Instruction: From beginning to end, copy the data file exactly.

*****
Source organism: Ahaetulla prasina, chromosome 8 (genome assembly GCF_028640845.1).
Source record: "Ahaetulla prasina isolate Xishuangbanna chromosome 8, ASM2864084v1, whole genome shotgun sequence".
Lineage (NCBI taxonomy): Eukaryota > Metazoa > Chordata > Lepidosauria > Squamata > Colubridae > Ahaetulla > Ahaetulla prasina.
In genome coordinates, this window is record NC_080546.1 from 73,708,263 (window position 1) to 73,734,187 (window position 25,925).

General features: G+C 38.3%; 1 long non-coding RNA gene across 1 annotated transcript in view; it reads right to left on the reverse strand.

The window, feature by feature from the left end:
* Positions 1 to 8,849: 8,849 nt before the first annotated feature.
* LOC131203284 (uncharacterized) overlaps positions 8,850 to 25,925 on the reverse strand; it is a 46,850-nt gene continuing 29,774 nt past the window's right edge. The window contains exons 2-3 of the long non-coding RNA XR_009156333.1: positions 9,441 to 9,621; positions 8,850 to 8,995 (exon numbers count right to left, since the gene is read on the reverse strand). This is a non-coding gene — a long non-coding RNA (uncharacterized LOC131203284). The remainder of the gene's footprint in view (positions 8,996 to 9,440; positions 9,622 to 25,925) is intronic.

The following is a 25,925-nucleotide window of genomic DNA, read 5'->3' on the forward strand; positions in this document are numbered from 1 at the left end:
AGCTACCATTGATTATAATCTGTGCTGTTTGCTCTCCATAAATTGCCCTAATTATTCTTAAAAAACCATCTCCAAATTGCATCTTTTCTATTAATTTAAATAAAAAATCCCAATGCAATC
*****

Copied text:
Source organism: Ahaetulla prasina, chromosome 8 (genome assembly GCF_028640845.1).
Source record: "Ahaetulla prasina isolate Xishuangbanna chromosome 8, ASM2864084v1, whole genome shotgun sequence".
Lineage (NCBI taxonomy): Eukaryota > Metazoa > Chordata > Lepidosauria > Squamata > Colubridae > Ahaetulla > Ahaetulla prasina.
In genome coordinates, this window is record NC_080546.1 from 73,708,263 (window position 1) to 73,734,187 (window position 25,925).

General features: G+C 38.3%; 1 long non-coding RNA gene across 1 annotated transcript in view; it reads right to left on the reverse strand.

The window, feature by feature from the left end:
* Positions 1 to 8,849: 8,849 nt before the first annotated feature.
* LOC131203284 (uncharacterized) overlaps positions 8,850 to 25,925 on the reverse strand; it is a 46,850-nt gene continuing 29,774 nt past the window's right edge. The window contains exons 2-3 of the long non-coding RNA XR_009156333.1: positions 9,441 to 9,621; positions 8,850 to 8,995 (exon numbers count right to left, since the gene is read on the reverse strand). This is a non-coding gene — a long non-coding RNA (uncharacterized LOC131203284). The remainder of the gene's footprint in view (positions 8,996 to 9,440; positions 9,622 to 25,925) is intronic.

The following is a 25,925-nucleotide window of genomic DNA, read 5'->3' on the forward strand; positions in this document are numbered from 1 at the left end:
AGCTACCATTGATTATAATCTGTGCTGTTTGCTCTCCATAAATTGCCCTAATTATTCTTAAAAAACCATCTCCAAATTGCATCTTTTCTATTAATTTAAATAAAAAATCCCAATGCAATC